We’re very excited to share our recent solar installation at West Reservoir Centre, an outdoor swimming facility in Hackney. It is the first installation in a new solar power scheme launched by Hackney Light and Power, as part of its mission to make the borough net zero carbon by 2040.
For most people, a trip to the shops is about picking up the weekly groceries, with rarely a concern for the huge amount of power needed to keep the building running and the food fresh.
As electricity bills rise, shop owners are keen to cut costs where they can. Here’s why we’d recommend solar panels for supermarkets to save money on energy and become more sustainable.
As businesses start to get up and running again, there’s a renewed focus on the UK’s commitment to net zero emissions by 2050. By investing in the right technology, companies can support this by lowering their carbon emissions, alongside saving on their energy bills.
Low Carbon Workspaces wants to aid businesses in this transition and is offering grants of up to £5,000 to invest in carbon-saving upgrades. This could be a grant for solar panels, battery storage, insulation, EVs or lighting.
Grants are available for SMEs based in Berkshire, Buckinghamshire and Hertfordshire, ranging from £1,000 - £5,000 to cover up to a third of the cost of energy improvements. The scheme is supported by the European Regional Development Fund.
Offices, shops, schools and other premises across the country have been shuttered or only partially open since the lockdown. In an undoubtedly difficult time, many organisations are looking to save money. This could be the perfect opportunity to look at improvements to your company’s energy use, investing in efficient technology to reduce your energy costs in the long term.
Here are a few things we can help with to make your energy usage greener and more cost-effective.
UK farms produce about 10% of the country’s greenhouse gas emissions (due to cows, fertilisers, heavy machinery... and the fact that 71% of the UK is farmland) and pressure is mounting to address this, if we’re to meet our climate change mitigation ambitions.
Topics: Solar PV
When we browse websites or store information in the cloud, we’re not just outsourcing computing power, we’re outsourcing the emissions needed to run the internet. Data centres pick up the slack. They consume more than 2% of electricity worldwide and collectively have the same emissions as the airline industry. With global data traffic doubling every four years, this is likely to increase - adding even more to the strain on the climate.
Topics: Solar PV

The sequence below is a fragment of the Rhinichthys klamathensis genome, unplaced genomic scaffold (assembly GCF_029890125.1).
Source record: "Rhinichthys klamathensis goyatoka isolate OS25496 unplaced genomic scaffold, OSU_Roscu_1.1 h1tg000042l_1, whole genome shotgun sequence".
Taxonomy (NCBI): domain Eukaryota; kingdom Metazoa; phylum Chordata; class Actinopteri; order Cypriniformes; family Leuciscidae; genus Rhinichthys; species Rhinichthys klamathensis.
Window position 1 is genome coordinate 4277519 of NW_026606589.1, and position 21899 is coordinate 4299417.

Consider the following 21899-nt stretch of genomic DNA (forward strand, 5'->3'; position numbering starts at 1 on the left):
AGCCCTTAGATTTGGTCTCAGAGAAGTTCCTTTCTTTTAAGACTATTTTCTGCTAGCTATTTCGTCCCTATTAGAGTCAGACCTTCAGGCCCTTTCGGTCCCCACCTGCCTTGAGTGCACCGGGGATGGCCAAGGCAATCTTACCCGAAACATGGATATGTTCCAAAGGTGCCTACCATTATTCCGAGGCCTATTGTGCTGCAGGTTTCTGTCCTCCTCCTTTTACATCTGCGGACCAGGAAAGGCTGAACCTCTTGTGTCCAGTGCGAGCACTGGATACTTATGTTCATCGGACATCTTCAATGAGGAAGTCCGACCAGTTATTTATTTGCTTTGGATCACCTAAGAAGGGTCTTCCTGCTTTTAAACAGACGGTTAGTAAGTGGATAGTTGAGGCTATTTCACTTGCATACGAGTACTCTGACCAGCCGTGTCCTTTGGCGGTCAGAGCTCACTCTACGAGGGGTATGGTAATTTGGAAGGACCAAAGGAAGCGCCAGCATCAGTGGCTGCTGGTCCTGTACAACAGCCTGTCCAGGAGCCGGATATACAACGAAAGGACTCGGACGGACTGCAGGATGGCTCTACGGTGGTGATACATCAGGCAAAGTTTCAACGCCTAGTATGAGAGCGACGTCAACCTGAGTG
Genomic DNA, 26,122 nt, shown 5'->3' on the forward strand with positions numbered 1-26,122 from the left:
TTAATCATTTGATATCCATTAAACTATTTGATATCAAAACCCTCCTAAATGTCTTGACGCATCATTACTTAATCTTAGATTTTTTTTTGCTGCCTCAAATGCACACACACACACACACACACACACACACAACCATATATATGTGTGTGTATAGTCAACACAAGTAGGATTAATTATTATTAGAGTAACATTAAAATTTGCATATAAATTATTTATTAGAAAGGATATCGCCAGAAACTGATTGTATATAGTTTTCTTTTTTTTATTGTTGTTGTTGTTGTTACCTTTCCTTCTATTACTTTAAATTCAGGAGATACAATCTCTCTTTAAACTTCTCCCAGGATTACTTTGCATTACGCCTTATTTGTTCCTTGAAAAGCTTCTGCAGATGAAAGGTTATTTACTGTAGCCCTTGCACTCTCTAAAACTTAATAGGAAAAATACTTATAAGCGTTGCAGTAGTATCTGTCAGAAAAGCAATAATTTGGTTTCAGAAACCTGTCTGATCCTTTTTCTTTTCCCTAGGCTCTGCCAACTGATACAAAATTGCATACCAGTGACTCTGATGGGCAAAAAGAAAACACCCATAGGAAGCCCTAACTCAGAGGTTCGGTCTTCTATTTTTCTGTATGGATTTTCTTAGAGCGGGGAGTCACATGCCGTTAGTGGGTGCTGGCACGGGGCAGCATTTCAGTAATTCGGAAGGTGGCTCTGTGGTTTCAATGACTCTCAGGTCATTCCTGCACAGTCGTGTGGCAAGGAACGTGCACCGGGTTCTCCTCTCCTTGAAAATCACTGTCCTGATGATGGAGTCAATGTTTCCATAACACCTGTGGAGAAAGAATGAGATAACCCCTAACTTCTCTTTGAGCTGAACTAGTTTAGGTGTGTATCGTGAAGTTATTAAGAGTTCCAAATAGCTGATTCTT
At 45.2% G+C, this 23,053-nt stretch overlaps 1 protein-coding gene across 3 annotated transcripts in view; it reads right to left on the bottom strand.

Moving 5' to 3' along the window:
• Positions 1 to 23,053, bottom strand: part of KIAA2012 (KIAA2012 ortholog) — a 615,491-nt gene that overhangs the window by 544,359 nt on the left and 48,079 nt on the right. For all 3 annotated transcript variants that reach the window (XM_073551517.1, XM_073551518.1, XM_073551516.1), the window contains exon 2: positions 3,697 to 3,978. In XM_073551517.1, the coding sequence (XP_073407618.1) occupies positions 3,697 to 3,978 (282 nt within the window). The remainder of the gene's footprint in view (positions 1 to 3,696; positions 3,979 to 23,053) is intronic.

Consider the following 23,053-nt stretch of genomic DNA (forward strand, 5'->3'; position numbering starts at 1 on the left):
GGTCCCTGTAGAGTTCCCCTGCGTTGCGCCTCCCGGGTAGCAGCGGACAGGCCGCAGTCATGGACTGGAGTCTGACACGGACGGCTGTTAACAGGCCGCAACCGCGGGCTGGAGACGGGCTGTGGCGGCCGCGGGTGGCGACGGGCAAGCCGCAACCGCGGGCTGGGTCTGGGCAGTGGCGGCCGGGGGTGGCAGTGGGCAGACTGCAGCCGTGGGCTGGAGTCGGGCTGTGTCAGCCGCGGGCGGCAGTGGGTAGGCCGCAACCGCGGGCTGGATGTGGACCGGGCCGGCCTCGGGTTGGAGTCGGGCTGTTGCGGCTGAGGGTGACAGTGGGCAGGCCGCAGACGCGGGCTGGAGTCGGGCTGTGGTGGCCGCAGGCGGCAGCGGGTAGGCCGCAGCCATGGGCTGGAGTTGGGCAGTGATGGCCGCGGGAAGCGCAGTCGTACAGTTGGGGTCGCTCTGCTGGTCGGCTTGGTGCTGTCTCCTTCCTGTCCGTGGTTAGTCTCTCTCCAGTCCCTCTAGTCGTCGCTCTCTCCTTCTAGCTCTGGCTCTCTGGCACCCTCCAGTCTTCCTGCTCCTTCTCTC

While climate science is alarming (suggesting just 10 years left to limit warming below the dangerous 1.5 degree level), it presents an opportunity for businesses to step up where governments have made little progress. Sustainability can give your company an edge and set you apart as a leader in your industry.
You may see it as a moral urge to reduce your business carbon footprint. Or perhaps it’s the long term financial savings that appeal. Either way, it makes sense to be a step ahead of future regulations which are likely to penalise polluters.
According to a Nielsen survey, 81% of customers think it is ‘extremely’ or ‘very’ important that companies act to improve the environment - so there’s a great commercial imperative to engage in climate action too.
But where do you start? We’ve broken down the question of how to reduce your company’s carbon footprint into five key topics to help you create an actionable plan.
We’ve recently done some modelling of the performance of solar tracking systems, but this can only tell you so much. What about how one would perform in the real world? Luckily we can answer that by looking at a solar tracker that we installed a few years ago...
Topics: Solar PV
Is it possible to get free solar panels for businesses? A lot has changed since solar first started gaining popularity, with prices falling around 50% in the last decade and many of the initial subsidies like the Feed-in Tariff closed to new applicants. But there are still opportunities for companies to benefit from financed solar systems, the most promising of which are Solar PPAs.
We hear more and more about Blockchain technology. The technology creates a transparent public ledger that records series of transactions, facilitating a fast, low-cost, trusted transfer of value without the involvement of traditional intermediaries.
Already used in the financial sector, it’s only a matter of time before Blockchain hits the energy sector in a major way, particularly with the explosion of micro-generation of electricity, the ending of solar subsidies, and the advent of smart meters.
With Octopus Energy claiming to have paid customers to use excess electricity at night on four occasions in the last 12 months, real time peer-to-peer trading of electricity is surely just around the corner. Other potential applications include authentication of renewable generation and trading of emissions permits.